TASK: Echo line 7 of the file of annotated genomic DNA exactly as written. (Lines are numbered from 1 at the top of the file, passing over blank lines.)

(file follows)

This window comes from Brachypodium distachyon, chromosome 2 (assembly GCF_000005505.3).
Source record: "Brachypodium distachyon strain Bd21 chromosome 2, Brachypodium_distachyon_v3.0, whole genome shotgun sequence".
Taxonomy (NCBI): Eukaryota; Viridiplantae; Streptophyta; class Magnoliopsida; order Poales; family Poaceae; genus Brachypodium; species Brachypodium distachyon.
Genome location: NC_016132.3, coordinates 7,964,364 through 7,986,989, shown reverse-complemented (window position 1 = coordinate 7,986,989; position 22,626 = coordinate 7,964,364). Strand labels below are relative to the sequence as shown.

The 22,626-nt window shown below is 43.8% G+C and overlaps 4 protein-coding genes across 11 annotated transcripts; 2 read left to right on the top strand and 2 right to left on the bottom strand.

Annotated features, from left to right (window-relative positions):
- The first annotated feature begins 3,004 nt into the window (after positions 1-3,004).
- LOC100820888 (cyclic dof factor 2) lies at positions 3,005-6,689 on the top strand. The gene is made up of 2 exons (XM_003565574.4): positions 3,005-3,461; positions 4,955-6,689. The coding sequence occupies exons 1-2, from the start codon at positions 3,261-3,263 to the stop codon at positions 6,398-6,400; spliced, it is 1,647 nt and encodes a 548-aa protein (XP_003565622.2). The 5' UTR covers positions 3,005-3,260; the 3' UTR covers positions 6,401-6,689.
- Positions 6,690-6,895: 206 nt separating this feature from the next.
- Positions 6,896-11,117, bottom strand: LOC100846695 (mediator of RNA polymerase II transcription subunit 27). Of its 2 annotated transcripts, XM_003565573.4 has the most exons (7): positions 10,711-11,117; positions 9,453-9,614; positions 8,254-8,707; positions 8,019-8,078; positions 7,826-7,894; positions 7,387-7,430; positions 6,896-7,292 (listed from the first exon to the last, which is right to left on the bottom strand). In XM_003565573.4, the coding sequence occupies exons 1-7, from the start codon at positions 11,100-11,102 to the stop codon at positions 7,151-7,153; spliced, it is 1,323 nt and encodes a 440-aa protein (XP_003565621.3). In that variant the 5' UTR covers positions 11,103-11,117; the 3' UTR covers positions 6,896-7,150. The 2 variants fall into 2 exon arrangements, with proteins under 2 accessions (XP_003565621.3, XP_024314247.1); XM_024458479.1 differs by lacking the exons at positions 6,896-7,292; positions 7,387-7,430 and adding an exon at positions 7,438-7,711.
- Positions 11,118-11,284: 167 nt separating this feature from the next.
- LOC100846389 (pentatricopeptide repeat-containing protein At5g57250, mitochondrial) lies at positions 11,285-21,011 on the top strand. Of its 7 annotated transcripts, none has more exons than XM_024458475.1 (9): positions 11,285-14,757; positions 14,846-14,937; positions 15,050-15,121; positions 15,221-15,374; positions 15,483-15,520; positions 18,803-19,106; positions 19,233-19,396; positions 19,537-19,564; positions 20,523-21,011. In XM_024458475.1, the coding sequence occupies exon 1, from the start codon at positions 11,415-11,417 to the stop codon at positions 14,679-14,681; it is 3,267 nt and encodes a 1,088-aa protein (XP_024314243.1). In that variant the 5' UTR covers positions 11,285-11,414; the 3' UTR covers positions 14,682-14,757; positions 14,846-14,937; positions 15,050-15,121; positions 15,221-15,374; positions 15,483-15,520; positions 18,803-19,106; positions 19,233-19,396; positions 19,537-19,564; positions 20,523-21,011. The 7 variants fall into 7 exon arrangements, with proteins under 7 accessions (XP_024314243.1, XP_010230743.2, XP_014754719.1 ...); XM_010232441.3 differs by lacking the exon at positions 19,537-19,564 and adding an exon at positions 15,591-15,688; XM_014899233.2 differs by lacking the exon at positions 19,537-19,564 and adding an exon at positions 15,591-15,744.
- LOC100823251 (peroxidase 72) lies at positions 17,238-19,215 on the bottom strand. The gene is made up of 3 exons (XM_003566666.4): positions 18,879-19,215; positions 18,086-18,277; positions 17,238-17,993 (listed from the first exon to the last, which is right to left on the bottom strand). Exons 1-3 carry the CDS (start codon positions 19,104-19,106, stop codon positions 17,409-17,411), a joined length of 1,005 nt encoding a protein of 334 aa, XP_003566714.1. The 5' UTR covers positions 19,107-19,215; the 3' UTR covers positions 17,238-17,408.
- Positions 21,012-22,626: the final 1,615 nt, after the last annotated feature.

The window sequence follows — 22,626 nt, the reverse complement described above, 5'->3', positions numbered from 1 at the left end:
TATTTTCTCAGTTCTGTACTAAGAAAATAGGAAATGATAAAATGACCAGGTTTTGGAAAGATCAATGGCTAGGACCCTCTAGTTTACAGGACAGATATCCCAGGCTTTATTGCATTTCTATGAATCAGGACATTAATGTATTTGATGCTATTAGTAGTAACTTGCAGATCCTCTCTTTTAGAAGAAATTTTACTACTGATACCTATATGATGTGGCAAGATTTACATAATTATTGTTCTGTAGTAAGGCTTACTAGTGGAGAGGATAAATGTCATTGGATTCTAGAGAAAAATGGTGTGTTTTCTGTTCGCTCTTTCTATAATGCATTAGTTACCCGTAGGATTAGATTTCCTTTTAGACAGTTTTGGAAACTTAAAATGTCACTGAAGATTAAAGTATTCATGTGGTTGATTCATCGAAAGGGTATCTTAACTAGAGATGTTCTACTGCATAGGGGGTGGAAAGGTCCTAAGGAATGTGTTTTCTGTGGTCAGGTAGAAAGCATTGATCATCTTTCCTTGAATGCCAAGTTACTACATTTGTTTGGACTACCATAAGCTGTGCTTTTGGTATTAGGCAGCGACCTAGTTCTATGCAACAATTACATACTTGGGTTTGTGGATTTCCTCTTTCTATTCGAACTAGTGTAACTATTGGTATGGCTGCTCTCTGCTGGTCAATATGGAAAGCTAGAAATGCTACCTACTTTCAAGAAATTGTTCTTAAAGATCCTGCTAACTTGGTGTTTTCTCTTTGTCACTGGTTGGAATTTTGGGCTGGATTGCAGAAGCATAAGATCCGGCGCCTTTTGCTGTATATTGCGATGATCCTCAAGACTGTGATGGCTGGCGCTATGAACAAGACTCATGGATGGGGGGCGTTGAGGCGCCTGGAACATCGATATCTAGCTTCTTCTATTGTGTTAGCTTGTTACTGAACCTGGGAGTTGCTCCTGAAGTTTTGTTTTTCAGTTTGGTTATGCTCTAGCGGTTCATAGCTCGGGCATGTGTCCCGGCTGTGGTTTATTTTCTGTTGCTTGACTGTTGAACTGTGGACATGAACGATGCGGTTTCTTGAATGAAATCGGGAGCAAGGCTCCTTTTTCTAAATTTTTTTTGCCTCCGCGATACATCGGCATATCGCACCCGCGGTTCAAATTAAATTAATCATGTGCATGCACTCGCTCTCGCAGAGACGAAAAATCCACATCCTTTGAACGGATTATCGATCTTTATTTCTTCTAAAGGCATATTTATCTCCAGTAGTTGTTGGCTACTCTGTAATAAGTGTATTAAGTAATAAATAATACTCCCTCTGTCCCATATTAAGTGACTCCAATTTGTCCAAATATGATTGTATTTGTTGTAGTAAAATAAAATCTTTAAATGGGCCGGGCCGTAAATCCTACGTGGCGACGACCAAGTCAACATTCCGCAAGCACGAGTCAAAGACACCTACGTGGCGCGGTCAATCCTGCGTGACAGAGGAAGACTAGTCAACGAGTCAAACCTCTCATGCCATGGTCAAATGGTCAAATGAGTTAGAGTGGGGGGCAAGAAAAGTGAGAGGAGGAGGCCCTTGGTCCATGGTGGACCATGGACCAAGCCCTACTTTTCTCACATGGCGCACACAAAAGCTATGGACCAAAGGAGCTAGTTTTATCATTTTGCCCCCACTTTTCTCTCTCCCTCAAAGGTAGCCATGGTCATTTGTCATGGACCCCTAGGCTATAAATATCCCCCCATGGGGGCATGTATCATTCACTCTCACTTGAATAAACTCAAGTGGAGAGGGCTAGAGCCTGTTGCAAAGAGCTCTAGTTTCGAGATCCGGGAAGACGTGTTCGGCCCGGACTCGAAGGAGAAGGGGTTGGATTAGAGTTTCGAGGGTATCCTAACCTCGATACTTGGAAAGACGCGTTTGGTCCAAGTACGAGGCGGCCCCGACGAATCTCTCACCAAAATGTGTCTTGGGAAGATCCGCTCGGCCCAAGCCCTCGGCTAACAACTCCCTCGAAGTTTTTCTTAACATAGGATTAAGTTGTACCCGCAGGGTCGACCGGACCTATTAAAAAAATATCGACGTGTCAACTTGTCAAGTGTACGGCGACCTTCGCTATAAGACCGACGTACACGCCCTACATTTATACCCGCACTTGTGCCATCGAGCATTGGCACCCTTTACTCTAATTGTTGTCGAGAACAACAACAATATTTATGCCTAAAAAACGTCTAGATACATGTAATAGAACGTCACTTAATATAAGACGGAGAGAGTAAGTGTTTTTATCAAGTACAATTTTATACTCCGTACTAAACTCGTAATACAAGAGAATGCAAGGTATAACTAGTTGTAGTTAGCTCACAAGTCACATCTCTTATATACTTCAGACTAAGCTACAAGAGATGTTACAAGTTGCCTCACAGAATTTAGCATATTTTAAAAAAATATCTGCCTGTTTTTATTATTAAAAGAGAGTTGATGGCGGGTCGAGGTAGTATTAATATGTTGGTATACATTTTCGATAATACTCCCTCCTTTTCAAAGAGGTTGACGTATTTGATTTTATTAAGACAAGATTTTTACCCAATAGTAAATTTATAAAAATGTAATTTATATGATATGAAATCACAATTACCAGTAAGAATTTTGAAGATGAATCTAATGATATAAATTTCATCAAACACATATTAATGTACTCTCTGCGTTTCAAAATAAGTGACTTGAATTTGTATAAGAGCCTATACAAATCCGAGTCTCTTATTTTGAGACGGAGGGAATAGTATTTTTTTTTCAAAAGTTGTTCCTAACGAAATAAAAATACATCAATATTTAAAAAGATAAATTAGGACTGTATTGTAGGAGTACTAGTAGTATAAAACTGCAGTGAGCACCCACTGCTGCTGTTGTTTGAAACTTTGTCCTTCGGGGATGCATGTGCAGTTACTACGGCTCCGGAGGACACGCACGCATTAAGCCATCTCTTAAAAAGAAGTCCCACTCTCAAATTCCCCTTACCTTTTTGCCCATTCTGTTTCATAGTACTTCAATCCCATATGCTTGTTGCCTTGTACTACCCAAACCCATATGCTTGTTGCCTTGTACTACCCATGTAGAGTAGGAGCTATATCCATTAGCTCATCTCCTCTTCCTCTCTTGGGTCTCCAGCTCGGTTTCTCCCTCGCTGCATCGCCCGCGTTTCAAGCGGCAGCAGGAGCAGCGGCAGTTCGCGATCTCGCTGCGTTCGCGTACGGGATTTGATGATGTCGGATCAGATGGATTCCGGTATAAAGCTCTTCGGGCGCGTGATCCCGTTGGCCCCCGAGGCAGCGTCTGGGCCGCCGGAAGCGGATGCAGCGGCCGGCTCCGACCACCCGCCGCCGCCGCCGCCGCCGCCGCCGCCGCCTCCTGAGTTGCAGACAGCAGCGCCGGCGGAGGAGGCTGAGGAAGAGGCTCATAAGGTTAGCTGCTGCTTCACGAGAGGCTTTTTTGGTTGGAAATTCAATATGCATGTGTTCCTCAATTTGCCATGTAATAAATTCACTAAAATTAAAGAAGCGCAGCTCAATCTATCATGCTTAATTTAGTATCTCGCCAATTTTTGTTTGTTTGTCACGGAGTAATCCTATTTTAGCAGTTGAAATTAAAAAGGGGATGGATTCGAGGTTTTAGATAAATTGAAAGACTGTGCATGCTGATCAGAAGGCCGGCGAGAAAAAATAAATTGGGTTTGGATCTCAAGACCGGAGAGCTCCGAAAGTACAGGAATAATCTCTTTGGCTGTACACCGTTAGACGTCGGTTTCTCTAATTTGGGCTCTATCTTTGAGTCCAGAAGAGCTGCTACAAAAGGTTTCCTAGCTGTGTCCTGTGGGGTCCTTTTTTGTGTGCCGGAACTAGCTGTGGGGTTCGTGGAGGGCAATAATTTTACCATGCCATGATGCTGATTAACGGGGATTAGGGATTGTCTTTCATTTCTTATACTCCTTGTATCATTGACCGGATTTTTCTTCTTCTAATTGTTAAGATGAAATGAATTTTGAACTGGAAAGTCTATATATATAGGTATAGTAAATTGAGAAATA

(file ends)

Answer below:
- The first annotated feature begins 3,004 nt into the window (after positions 1-3,004).